This week the Miami Dolphins will watch as Jason Taylor takes his place in the Pro-Football Hall of Fame, thus capping his NFL career.
To some players, the NFL Hall of Fame is the pinnacle of their success to others it is the pinnacle of their success on the field. For Jason Taylor it’s the latter. Taylor continues his success not on the football field but in the community that he now calls home. To those in south Florida who benefit from the Jason Taylor Foundation, Jason’s career is still ongoing.
On Saturday night Jason Taylor a skinny kid from Pennsylvania who played his college football about 30 miles north of Canton will be enshrined into that legion of historical football figures and he says he owes a lot of that to former coach Jimmy Johnson who will present him to the Hall of Fame.
In 1997 as I sat and watched the NFL Draft there was one player that I wanted the Dolphins to draft. In fact as far back as I can remember, Jason Taylor was the only player that I really banged my fists for who actually got drafted by Miami. I wanted him taken in the 2nd round. When the Dolphins passed, I was not happy. Such was the life of a fan on draft day. A life we all know far too well.
It’s hard to argue with the second round pick Miami did make. Sam Madison is one of the best corner-backs to play for the Dolphins, a spectacular personality who has stayed involved with the team and is a big part of the Dolphins community and fan-base. But I wanted Jason Taylor.
In round one the Dolphins opted for wide-receiver Yatil Green. He was supposed to be the Michael Irvin for the Dolphins, a weapon for Dan Marino that could stretch the field. Green hurt himself in training camp and finished his NFL career with 18 total receptions.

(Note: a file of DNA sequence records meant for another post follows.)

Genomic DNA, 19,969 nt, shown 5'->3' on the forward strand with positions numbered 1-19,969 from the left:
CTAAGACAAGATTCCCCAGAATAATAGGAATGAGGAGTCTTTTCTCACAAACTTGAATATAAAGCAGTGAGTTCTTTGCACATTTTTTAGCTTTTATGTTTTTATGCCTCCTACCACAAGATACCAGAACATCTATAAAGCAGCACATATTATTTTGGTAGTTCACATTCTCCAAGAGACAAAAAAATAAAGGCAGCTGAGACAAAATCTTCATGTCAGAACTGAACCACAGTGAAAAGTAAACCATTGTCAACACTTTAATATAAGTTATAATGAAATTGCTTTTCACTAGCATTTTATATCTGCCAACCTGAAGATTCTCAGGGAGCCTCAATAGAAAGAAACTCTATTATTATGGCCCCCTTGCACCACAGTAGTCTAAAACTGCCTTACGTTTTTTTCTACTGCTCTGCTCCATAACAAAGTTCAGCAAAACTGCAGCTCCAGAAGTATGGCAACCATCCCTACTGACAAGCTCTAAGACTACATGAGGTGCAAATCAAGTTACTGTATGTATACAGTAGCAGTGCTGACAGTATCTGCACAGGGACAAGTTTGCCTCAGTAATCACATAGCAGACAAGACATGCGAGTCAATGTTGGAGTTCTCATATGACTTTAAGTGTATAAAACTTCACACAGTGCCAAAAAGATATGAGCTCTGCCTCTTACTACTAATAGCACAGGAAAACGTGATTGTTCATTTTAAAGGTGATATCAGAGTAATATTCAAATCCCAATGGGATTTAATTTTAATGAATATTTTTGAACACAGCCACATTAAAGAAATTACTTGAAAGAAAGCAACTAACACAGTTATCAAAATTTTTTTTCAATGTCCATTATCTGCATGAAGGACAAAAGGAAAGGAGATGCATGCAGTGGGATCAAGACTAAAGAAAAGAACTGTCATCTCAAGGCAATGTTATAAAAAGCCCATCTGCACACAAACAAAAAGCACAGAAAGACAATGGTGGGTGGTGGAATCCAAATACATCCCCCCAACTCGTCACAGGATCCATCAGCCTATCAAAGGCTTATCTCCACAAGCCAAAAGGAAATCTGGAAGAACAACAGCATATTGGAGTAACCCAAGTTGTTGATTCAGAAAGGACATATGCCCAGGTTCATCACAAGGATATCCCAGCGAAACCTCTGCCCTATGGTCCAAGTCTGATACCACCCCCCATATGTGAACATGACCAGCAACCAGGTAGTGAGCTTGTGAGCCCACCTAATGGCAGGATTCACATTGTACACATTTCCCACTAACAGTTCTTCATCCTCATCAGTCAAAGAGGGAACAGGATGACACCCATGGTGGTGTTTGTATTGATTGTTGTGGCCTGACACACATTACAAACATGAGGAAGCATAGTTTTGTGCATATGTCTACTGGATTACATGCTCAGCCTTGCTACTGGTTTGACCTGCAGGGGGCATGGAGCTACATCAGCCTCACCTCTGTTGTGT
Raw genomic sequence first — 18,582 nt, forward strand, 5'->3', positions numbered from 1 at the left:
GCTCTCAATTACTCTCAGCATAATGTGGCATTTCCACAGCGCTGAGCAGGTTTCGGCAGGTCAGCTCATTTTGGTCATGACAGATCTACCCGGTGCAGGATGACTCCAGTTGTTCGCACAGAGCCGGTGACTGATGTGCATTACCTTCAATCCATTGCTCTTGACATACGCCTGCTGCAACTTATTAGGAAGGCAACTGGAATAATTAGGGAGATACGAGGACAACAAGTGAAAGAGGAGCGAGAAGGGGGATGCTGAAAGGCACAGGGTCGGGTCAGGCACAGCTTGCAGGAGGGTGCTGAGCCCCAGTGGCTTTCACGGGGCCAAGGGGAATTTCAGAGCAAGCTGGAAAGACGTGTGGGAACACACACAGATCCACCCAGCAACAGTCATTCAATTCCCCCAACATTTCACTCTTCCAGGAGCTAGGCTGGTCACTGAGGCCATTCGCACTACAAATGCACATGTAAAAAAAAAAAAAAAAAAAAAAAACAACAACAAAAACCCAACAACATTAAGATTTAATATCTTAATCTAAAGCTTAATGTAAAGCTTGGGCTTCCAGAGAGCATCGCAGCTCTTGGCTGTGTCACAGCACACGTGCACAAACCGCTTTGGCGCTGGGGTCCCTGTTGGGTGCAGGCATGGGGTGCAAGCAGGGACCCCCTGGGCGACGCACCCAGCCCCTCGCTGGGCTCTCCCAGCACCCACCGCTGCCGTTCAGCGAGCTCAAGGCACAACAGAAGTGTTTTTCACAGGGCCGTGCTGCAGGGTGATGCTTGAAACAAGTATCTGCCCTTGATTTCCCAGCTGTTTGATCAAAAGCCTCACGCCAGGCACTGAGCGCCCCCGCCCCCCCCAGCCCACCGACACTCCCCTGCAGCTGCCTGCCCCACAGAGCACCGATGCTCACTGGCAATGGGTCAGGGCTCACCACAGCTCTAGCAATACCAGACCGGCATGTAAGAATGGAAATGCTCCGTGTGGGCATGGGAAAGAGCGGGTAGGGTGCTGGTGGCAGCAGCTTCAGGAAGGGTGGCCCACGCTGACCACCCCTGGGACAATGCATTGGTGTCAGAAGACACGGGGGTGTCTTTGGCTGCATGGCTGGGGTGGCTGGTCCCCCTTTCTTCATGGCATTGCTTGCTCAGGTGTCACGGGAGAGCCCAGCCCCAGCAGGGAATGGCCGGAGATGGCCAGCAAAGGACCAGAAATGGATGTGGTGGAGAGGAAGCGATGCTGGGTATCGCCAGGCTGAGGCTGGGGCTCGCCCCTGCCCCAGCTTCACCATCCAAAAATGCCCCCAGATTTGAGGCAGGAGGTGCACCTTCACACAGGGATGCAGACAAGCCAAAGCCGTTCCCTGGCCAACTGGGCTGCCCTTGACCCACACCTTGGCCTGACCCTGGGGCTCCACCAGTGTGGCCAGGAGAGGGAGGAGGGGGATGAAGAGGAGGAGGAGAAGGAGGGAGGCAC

I was never sure what drew me to Jason Taylor. Perhaps maybe because he was the underdog. I read about him, I lived up north in the Cleveland, Toledo, and Detroit suburbs throughout those years of his college days. He wasn’t a front page headlining player but something stood out.
When the third round started I figured there was no way he would fall but I kept hearing that many believed he couldn’t make the transition to the NFL. Too small, too lanky the said. Not a prototype DE/LB. I read he would need to bulk up and was best suited in situational play.
Here we are 20 years later and Taylor is going into he Hall of Fame. When his name was called I jumped off the bar stool I was sitting in. Watching the draft with a bunch of football fans in the middle of a Saturday afternoon. They thought I was crazy. I knew I wasn’t. I thought there was something special in Jason Taylor. Do you know what it was? It was the way he talked about football, his family, and himself. There was no overpowering ego or self-righteous bull, there was a humble kid who loved the game and was willing to do whatever the coaches wanted him to. There was a kid that wasn’t spewing “I’m going to prove them all wrong” but instead a kid who only wanted a chance to prove them all wrong.
Jason Taylor entered the NFL with no expectations from anyone other than himself. The burden to succeed the challenge that he owned and when he finished writing the script he didn’t just end it with an exclamation point, (although that near touchdown in his final game would have done it) no Jason Taylor ended his career the way he came into the league. With a period. The same way he came in. A humbled man from the Pennsylvania-Ohio Valley who loved to play the game and prove to himself that he belonged.
For all his stats, his sacks, and tackles, Taylor didn’t change much as he grew through the NFL. Sure, he “danced with the stars” and had his days in the off-field limelight but through it all, he is still that same kid walking onto a football field in the NFL for the first time. Proving that he can do it.
On Saturday he can say he did it. I’m not sure what his acceptance speech will entail but it’s likely to be emotional and from his soul. The same way he played and the same way he works in the community now.
Congratulations Jason Taylor, see you on Saturday!